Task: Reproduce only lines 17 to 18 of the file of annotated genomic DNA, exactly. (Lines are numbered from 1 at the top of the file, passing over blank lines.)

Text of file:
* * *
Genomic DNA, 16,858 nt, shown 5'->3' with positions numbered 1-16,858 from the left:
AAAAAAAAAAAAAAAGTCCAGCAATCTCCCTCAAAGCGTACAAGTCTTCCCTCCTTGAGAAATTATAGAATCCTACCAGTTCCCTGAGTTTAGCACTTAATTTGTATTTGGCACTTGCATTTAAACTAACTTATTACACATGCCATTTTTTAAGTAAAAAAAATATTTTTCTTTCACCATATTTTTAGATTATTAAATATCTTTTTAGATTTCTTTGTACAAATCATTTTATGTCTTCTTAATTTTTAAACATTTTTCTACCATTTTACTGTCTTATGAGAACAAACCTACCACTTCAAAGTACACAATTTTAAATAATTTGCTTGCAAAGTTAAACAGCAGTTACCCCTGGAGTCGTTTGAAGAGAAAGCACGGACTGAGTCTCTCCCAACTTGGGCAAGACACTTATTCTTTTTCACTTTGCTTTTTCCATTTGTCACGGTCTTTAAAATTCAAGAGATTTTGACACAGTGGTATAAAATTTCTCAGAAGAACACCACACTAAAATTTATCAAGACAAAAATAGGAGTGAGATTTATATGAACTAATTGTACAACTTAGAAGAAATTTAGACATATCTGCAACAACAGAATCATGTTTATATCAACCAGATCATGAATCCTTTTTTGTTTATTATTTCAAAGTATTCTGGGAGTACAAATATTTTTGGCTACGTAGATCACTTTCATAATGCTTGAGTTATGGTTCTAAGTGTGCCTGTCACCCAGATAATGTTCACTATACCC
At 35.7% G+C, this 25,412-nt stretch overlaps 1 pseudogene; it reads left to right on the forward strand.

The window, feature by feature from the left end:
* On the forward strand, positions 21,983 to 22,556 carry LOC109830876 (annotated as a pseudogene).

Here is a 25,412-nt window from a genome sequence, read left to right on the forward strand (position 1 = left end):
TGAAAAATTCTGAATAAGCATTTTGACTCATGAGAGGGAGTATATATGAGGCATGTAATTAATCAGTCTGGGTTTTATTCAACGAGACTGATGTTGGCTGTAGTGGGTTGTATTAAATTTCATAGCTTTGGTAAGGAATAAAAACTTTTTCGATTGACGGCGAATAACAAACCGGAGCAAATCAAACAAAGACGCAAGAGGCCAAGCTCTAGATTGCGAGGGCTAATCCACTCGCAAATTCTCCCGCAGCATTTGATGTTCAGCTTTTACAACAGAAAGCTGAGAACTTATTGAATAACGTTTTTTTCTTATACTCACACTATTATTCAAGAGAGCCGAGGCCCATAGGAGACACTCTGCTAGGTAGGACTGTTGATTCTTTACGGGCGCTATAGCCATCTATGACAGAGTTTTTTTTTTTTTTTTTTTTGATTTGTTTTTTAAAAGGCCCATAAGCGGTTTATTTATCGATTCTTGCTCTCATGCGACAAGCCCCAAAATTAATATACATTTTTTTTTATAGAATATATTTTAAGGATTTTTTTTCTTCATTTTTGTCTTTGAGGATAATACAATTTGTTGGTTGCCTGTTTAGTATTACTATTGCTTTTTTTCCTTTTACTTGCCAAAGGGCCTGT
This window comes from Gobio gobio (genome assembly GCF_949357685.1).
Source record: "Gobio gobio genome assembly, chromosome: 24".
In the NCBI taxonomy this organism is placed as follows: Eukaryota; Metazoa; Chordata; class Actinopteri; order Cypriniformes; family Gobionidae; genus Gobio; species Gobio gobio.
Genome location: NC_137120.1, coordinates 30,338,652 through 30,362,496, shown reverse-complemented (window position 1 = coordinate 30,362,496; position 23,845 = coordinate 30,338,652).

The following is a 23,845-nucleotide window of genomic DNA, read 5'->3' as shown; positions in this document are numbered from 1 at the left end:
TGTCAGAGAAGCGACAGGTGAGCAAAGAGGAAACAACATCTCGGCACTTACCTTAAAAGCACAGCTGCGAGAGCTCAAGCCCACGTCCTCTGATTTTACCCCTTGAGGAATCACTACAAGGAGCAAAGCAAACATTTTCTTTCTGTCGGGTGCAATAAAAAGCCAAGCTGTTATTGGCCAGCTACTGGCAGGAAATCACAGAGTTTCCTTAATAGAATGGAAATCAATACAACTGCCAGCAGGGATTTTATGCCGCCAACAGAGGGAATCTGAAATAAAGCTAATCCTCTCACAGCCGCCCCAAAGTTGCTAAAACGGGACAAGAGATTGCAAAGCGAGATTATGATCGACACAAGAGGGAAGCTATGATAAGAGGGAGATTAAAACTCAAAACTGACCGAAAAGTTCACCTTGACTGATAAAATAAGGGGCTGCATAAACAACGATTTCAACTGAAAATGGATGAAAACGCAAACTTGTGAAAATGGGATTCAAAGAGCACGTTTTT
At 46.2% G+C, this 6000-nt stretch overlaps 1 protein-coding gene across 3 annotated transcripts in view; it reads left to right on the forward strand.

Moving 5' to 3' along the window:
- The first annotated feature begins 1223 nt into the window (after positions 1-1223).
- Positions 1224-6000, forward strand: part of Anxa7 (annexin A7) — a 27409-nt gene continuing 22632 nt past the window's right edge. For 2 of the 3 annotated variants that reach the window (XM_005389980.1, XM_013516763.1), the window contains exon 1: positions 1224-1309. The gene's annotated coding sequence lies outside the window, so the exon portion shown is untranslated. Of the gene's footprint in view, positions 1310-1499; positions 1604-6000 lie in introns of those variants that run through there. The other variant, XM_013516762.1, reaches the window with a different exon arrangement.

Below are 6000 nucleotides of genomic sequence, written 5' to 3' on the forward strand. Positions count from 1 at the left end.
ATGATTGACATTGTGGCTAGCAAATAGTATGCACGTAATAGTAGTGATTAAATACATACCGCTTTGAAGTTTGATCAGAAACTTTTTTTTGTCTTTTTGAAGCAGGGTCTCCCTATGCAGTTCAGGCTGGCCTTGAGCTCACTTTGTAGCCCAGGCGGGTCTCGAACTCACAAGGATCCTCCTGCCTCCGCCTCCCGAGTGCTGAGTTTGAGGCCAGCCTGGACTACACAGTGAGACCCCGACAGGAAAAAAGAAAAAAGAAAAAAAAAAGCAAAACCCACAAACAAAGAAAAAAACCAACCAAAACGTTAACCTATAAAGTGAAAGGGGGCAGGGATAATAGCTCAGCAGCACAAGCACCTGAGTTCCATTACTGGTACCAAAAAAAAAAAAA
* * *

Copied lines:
- Positions 1224-6000, forward strand: part of Anxa7 (annexin A7) — a 27409-nt gene continuing 22632 nt past the window's right edge. For 2 of the 3 annotated variants that reach the window (XM_005389980.1, XM_013516763.1), the window contains exon 1: positions 1224-1309. The gene's annotated coding sequence lies outside the window, so the exon portion shown is untranslated. Of the gene's footprint in view, positions 1310-1499; positions 1604-6000 lie in introns of those variants that run through there. The other variant, XM_013516762.1, reaches the window with a different exon arrangement.

Below are 6000 nucleotides of genomic sequence, written 5' to 3' on the forward strand. Positions count from 1 at the left end.